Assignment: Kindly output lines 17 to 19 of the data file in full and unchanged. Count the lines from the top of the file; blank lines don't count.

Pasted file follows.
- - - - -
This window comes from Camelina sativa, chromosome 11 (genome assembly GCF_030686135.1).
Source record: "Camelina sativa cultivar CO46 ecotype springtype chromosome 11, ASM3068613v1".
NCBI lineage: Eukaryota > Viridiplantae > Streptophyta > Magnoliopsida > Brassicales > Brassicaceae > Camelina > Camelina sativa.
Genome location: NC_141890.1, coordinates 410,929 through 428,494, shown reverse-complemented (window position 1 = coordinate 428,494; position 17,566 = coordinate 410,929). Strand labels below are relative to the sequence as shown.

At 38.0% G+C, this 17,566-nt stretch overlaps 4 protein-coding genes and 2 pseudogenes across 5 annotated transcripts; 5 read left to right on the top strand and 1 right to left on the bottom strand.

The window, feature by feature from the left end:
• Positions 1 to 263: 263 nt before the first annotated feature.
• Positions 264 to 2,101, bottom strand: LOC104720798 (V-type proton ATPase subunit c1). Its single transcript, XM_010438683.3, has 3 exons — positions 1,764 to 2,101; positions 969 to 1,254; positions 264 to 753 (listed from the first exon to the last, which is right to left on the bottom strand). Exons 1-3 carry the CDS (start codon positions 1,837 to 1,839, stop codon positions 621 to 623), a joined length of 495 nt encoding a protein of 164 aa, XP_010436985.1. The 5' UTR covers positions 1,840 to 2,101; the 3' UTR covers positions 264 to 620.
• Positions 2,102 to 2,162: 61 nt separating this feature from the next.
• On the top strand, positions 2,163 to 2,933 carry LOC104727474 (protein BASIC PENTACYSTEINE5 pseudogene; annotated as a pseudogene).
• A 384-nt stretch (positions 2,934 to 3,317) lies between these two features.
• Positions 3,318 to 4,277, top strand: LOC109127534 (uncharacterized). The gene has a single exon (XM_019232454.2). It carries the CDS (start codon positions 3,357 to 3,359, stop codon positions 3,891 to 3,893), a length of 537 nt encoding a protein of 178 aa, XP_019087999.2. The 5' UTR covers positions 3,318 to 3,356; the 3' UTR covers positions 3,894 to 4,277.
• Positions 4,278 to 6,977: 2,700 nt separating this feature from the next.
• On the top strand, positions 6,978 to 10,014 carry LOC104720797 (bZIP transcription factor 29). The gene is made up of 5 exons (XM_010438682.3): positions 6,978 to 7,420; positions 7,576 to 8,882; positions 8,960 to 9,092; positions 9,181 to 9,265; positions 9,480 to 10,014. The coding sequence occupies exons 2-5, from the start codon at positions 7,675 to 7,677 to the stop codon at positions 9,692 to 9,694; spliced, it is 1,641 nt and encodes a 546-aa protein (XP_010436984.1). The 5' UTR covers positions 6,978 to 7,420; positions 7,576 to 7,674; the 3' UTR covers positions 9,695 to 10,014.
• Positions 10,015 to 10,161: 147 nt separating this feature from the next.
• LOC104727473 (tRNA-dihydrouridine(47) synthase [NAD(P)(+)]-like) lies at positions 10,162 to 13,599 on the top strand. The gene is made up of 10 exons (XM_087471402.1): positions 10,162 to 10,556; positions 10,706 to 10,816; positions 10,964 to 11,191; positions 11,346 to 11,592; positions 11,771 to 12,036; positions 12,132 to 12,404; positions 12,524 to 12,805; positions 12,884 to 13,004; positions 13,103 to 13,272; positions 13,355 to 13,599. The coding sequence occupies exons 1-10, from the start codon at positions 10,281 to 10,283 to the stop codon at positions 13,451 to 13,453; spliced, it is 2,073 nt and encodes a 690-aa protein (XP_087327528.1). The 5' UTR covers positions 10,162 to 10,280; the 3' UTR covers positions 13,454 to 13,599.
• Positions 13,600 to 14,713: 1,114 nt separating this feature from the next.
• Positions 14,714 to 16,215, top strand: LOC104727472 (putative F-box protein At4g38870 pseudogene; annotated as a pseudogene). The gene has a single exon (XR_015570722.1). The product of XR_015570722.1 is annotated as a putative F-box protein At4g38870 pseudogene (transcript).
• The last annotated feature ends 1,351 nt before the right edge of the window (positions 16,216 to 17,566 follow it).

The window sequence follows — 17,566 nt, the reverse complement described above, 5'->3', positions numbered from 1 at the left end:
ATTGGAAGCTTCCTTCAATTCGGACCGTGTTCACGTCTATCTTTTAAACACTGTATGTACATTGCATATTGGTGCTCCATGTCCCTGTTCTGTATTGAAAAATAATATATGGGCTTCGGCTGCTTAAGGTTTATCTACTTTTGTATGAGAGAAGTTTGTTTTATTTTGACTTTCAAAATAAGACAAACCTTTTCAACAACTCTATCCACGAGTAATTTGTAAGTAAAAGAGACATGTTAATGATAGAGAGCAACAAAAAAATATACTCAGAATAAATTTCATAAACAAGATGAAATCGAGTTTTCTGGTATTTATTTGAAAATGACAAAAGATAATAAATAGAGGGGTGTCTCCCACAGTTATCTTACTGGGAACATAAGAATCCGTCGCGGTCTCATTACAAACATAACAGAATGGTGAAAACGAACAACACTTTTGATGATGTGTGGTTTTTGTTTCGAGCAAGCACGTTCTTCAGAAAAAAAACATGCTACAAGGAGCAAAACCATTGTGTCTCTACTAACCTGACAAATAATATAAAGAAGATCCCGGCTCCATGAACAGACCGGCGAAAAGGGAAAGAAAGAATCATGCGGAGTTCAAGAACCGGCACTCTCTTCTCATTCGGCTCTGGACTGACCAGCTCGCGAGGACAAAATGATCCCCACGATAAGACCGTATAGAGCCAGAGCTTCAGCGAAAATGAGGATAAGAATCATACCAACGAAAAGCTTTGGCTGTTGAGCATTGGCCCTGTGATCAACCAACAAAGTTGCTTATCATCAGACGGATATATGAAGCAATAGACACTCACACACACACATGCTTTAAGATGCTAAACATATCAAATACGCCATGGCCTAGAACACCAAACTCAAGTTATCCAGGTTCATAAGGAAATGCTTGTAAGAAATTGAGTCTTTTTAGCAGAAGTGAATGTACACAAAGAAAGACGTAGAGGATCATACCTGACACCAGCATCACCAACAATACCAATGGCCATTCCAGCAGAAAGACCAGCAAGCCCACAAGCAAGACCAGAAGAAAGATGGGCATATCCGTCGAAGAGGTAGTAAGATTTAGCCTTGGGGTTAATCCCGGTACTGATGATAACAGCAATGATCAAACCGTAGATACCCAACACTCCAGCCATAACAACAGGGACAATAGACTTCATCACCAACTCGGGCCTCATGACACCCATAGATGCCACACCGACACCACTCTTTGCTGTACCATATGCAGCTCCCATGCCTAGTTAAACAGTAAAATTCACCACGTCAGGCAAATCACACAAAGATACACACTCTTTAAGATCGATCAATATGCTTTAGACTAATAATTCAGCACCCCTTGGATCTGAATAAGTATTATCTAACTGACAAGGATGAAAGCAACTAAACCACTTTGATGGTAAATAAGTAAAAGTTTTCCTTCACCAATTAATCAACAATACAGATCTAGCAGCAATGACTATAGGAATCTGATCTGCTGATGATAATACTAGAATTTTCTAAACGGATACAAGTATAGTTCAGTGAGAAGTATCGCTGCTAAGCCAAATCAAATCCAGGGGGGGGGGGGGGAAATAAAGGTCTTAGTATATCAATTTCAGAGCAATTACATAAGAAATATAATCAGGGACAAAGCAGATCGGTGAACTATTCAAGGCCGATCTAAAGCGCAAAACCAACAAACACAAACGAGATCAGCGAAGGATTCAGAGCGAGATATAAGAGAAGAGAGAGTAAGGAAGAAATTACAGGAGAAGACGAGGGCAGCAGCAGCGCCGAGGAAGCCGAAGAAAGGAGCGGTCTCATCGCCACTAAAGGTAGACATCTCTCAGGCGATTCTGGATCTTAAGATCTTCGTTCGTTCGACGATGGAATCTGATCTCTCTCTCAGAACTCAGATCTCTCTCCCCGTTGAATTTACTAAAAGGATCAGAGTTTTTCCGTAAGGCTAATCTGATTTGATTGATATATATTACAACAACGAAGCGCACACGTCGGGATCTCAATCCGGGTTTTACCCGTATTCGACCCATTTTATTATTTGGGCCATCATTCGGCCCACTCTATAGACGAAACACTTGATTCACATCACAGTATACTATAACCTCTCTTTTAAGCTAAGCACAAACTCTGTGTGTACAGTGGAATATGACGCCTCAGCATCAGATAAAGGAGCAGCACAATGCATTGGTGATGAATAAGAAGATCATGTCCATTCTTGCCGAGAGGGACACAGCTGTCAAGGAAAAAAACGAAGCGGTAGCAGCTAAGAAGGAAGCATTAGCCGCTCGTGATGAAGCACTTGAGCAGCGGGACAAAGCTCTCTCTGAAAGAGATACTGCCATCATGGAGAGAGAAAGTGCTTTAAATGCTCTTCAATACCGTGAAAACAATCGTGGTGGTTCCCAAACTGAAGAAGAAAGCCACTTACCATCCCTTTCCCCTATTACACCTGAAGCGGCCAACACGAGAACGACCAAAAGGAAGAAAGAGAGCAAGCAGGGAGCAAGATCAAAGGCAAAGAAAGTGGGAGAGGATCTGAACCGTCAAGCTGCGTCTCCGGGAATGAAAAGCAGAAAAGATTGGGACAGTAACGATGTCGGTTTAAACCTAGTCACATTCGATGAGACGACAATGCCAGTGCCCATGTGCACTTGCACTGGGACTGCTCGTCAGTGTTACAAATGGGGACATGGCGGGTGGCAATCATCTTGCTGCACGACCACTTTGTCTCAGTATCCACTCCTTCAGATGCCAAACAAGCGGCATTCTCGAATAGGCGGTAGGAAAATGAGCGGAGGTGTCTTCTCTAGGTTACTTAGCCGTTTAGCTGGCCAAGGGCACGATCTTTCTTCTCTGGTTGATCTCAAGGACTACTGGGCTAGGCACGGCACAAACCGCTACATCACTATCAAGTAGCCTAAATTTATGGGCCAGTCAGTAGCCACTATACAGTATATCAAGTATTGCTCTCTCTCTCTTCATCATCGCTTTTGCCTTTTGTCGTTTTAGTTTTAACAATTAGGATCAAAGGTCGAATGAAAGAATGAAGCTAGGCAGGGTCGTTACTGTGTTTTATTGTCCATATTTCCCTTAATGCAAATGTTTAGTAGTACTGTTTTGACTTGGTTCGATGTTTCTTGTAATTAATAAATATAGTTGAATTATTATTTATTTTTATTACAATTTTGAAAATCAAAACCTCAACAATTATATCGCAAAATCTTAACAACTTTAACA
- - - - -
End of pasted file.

• Positions 13,600 to 14,713: 1,114 nt separating this feature from the next.
• Positions 14,714 to 16,215, top strand: LOC104727472 (putative F-box protein At4g38870 pseudogene; annotated as a pseudogene). The gene has a single exon (XR_015570722.1). The product of XR_015570722.1 is annotated as a putative F-box protein At4g38870 pseudogene (transcript).
• The last annotated feature ends 1,351 nt before the right edge of the window (positions 16,216 to 17,566 follow it).